Benefits of a Low Carb Diet

A low carb diet involves eating foods that contain less carbohydrates (sugar, starches and fiber). To stay on track with this lifestyle choice, use an app like Food Diary to track your food consumption or visit nutrition websites regularly to monitor intake.

Reducing carb intake may reduce fiber consumption and may contribute to constipation, as well as decrease key nutrients like folic acid.

Weight Loss

According to popular belief, cutting carbohydrates doesn’t automatically lead to weight loss. You still require enough calories in order to drop pounds or maintain current levels, and eating balanced meals that include proteins, fats, carbs and fiber is one effective way of doing just this.

Studies have demonstrated that low carb diets can be just as effective – or sometimes more so – than traditional low-fat, calorie-restricted diets for weight loss. They often improve other aspects of health including blood sugar and triglyceride levels regardless of weight loss.

To ensure you’re receiving enough calories, make sure you include healthy fats like olive oil and butter in your diet. These will help satisfy you while curbing cravings for foods that overactivate food reward centers (like macadamia nuts). Incorporating carbohydrates from whole, unprocessed vegetables and low-glycemic fruits gradually is also allowed; consult your healthcare provider when initiating this phase.

Cardiovascular Health

Diets that limit carbs may also lower your risk for cardiovascular disease. One study demonstrated how such diets helped to lower total and HDL cholesterol, blood pressure and triglycerides.

But like any restrictive diet, keto can lead to nutritional deficiencies. When cutting out whole grains, fruits, vegetables and fortified grains as sources of folic acid (which is essential during pregnancy and everyday), you are forgoing an important source of folic acid for overall good health and vitality.

To reduce this potential problem, make sure your diet includes plenty of fiber and potassium-rich foods like olive oil, avocados and nuts – not saturated fats like butter – since unsaturated fats such as these may help lower cholesterol levels (though always consult with a healthcare provider first before making this change). This can be especially useful if you already have heart disease or family history of it.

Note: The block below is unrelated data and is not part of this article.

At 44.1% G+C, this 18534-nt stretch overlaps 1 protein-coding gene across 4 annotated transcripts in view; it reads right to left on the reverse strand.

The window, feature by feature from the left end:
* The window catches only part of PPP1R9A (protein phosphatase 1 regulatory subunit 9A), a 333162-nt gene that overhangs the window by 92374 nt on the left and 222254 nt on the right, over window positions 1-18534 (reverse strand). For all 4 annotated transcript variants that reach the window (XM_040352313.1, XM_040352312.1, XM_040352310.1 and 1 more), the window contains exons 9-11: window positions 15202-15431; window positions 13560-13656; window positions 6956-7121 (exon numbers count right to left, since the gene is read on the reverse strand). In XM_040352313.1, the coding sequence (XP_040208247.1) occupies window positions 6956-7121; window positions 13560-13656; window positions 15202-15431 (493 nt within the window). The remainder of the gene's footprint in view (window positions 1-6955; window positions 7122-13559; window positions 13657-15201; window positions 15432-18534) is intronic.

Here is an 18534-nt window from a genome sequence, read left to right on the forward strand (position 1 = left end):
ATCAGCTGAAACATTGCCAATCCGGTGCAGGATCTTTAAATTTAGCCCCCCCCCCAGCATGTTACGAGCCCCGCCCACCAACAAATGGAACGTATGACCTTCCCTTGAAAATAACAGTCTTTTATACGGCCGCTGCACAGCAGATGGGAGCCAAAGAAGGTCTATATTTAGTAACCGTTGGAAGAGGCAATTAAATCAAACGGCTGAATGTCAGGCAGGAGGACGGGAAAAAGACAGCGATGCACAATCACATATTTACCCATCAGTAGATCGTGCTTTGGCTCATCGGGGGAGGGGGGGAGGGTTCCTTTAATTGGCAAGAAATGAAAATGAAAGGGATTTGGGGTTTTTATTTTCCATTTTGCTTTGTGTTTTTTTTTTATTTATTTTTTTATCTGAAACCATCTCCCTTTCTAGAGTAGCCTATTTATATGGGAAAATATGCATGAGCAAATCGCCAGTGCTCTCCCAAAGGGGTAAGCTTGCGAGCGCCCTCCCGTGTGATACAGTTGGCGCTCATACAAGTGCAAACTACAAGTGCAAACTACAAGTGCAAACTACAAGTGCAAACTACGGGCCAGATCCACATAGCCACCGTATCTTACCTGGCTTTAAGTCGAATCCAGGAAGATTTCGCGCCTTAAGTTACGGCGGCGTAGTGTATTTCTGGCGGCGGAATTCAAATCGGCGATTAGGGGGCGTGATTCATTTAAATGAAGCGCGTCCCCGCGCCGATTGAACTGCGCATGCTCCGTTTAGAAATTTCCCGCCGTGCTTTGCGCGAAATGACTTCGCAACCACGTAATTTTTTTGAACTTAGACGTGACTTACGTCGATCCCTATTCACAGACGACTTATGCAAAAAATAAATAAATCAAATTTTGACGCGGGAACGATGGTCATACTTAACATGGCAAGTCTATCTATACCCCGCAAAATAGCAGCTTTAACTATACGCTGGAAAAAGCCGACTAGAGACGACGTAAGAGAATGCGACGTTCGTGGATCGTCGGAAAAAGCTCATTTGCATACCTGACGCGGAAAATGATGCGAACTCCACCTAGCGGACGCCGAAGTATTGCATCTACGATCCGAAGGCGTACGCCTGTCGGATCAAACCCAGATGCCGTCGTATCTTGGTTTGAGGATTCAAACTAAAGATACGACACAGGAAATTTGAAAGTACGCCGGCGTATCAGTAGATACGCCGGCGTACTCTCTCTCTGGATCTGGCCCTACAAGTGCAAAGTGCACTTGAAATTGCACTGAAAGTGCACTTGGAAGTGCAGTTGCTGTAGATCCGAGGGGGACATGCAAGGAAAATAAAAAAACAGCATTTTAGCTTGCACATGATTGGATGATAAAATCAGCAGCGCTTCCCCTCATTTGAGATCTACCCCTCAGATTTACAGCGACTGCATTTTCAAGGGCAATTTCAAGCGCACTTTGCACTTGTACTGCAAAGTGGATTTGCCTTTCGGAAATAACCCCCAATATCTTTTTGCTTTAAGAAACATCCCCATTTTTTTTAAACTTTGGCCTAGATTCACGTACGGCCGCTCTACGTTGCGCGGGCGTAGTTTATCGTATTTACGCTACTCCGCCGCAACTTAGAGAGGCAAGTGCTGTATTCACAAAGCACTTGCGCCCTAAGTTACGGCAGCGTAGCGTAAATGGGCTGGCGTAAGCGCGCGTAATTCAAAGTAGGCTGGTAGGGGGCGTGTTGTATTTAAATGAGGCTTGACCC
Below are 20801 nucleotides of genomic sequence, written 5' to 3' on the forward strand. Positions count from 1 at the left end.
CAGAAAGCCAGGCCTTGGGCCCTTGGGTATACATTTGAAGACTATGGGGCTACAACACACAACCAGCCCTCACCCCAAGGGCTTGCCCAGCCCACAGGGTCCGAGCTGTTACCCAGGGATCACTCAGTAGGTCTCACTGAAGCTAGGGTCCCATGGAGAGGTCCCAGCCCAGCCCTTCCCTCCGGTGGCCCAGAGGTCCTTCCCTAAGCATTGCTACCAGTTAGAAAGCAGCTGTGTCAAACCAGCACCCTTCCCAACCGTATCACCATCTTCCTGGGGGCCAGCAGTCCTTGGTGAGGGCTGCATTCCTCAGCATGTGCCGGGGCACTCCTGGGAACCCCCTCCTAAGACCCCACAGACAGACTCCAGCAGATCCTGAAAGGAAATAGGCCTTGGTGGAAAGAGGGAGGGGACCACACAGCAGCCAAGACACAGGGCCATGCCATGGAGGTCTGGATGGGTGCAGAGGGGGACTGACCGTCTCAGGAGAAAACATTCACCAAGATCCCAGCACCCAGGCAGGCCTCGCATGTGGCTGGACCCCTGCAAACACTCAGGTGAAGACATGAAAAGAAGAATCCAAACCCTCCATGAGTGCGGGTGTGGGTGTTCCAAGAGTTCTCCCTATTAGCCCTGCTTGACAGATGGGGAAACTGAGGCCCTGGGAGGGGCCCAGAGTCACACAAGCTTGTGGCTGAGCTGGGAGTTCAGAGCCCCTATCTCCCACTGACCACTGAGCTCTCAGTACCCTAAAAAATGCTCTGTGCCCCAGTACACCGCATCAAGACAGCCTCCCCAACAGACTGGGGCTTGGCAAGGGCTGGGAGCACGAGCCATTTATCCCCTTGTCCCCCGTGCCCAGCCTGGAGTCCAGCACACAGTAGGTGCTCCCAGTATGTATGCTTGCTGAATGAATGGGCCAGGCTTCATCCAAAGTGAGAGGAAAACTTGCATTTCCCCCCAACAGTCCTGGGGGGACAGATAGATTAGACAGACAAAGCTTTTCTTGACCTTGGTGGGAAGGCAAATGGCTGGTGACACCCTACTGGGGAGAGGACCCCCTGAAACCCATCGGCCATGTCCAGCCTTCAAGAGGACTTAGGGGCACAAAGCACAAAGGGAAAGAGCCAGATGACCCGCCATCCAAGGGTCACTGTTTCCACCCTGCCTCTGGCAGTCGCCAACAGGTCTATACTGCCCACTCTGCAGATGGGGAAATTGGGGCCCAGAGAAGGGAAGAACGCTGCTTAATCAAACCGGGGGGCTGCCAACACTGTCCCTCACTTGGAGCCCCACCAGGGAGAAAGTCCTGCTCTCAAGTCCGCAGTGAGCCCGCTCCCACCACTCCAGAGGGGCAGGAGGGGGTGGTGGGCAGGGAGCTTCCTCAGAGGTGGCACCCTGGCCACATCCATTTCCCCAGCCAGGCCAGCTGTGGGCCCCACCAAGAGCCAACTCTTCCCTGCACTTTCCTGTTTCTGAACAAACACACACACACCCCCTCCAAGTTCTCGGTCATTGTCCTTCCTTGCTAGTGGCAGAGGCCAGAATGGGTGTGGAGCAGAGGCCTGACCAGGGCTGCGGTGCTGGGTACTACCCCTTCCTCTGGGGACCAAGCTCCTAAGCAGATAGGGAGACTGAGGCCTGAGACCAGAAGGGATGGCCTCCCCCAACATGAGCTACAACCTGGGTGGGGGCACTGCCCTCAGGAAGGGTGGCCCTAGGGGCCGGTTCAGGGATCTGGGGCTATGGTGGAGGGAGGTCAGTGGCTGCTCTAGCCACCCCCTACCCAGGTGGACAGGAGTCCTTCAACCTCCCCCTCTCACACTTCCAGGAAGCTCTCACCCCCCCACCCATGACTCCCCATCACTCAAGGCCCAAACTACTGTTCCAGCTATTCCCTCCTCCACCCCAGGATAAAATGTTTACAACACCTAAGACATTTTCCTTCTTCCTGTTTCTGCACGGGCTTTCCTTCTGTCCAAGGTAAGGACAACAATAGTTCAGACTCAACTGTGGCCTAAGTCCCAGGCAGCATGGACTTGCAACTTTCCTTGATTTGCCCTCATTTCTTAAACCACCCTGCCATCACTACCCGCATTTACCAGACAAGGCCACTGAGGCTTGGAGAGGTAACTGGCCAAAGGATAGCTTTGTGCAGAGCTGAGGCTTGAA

Blood Sugar Control

Maintaining healthy blood sugar levels is key to lowering the risk of type 2 diabetes and other chronic conditions, like cardiovascular disease. A low carb diet reduces your carb intake to encourage your body to use fat as its energy source instead of glucose as fuel source.

Complex carbohydrates are digested into simple sugars known as blood glucose. Insulin then helps the glucose enter cells where it can be utilized as energy; any excess is stored as body fat. A low-carb diet encourages burning stored fat for energy production instead of simply storing it, leading to weight loss and improved blood glucose levels.

Starting a low-carb diet slowly is key for minimizing unpleasant side effects like hypoglycemia (low blood sugar) according to the Mayo Clinic, including headache, changes in mood and feelings of weakness or dizziness; constipation or diarrhea are also possible side effects; an experienced dietitian nutritionist can help adjust your food intake to avoid such side effects.

Mental Health

Low carb diets may not only benefit your physical wellbeing, but they may also be good for your mental wellbeing. Modern Western diets contain too many refined carbohydrates and seed oils that contribute to caloric over-consumption, metabolic disease and mental health conditions like depression.

Our bodies require glucose, produced when we eat carbohydrates, to function. But fats also provide energy which produces ketones – fuel for our brain cells.

Ketogenic and low carb diets have been demonstrated to positively impact mental health by decreasing depression, anxiety and mood swings. Ketogenic diets may even provide an alternative means of balancing neurotransmitter levels within the brain than pharmaceutical anti-depressants do – potentially decreasing their need.

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